On June 17, 2021, Justice Colaiacovo of the Erie County Commercial Division issued a decision in Thrill 13014, LLC v. Finger Lakes Fire & Cas. Co., 2021 NY Slip Op. 32020(U), holding that a complaint alleging fraud in the issuance of insurance policies alleged to have been made with many members of the public failed to state a claim under GBL 349 because the claims still were a private dispute, explaining:
Although the Complaint’s second cause of action asserts a claim under §349 of New York’s General Business Law, the Defendant does not touch on the issue in its motion to dismiss and Plaintiff similarly does not address the issue in its opposition.
So as not to leave any loose ends, the Court will address the §349 cause of action. In their complaint, Plaintiffs allege that Defendant’s statements in the DFS Response sent to policyholders were inaccurate and misleading. Furthermore, Plaintiffs allege that Defendant did not make coverage determinations based on particular facts and circumstances presented by Plaintiffs’ claims.
It is well settled that, although the alleged conduct need not be repetitive or recurring to qualify as consumer-oriented, a plaintiff must demonstrate that the acts or practices have a broader impact on consumers at large and, thus, private contract disputes, unique to the parties, do not fall within the ambit of the statute.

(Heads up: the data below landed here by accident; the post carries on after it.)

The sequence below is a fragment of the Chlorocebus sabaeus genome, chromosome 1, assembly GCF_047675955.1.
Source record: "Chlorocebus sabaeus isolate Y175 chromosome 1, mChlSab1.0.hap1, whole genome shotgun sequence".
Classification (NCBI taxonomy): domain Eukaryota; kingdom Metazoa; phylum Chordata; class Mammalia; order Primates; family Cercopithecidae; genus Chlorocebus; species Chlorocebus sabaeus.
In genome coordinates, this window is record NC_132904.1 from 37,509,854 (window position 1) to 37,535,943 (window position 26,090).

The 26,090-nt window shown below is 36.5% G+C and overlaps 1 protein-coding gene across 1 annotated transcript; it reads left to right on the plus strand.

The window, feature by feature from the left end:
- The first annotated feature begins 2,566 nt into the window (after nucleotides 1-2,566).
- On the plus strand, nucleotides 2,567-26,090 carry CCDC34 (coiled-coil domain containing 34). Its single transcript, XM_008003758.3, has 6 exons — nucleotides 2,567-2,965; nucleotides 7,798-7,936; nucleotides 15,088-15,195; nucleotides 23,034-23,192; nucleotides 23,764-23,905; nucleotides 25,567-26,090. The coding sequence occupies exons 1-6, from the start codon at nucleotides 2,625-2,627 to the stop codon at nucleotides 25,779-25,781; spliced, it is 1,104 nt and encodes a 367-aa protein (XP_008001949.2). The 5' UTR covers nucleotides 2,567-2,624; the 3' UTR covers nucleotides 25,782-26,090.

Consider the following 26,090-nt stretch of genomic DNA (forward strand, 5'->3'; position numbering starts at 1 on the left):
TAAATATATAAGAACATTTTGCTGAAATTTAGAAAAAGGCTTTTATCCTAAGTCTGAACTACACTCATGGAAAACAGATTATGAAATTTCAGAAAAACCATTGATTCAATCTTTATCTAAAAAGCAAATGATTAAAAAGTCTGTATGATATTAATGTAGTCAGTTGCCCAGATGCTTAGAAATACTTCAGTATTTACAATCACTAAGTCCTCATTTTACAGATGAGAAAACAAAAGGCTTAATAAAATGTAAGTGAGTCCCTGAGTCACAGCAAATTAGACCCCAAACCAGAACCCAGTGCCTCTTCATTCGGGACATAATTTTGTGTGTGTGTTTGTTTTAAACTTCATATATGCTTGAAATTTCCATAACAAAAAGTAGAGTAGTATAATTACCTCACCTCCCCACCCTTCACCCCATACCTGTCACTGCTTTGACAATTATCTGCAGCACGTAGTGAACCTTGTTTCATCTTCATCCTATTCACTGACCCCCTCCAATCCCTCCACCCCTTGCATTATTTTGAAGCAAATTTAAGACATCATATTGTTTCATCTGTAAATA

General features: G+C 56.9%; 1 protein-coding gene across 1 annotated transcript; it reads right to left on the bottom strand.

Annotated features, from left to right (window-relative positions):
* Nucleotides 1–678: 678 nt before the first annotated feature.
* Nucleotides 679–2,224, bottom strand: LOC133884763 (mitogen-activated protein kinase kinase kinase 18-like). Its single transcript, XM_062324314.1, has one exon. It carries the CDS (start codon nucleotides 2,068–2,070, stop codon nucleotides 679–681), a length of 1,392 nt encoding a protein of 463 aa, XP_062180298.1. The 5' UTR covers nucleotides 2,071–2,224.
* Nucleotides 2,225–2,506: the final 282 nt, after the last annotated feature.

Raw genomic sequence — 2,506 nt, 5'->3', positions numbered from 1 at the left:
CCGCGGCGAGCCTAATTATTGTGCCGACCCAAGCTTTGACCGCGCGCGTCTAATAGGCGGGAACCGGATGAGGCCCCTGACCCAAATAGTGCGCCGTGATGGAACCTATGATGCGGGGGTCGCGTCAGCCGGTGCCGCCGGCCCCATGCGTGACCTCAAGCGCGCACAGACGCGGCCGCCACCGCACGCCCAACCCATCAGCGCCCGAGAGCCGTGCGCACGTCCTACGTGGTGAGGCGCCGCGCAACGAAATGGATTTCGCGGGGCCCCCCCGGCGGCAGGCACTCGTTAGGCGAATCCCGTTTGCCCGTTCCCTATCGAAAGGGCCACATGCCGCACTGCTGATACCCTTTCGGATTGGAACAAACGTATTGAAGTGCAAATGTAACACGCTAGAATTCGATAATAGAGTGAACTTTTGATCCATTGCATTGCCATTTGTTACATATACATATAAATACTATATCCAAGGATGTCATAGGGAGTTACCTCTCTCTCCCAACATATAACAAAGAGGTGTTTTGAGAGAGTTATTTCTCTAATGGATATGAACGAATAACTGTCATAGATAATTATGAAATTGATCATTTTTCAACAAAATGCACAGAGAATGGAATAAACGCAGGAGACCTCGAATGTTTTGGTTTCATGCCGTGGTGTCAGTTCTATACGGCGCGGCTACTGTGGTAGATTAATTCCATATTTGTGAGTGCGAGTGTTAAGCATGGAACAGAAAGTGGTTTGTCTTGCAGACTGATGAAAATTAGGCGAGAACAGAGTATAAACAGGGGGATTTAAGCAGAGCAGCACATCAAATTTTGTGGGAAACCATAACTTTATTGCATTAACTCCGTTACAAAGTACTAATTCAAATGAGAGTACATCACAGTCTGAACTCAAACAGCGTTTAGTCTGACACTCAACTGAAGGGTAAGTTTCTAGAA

In JD & K Associates, the defendant insurance company disclaimed coverage on the particular facts concerning the nature of plaintiffs property damage and the language in the policy. The Fourth Department concluded that defendants established that the conflict here stems from a private contract dispute over policy coverage and the processing of a claim which is unique to these parties, not conduct which affects the consuming public at large. The case before this Court likewise stems from a private dispute outside the ambit of §349 of the General Business Law.(Internal quotations and citations omitted).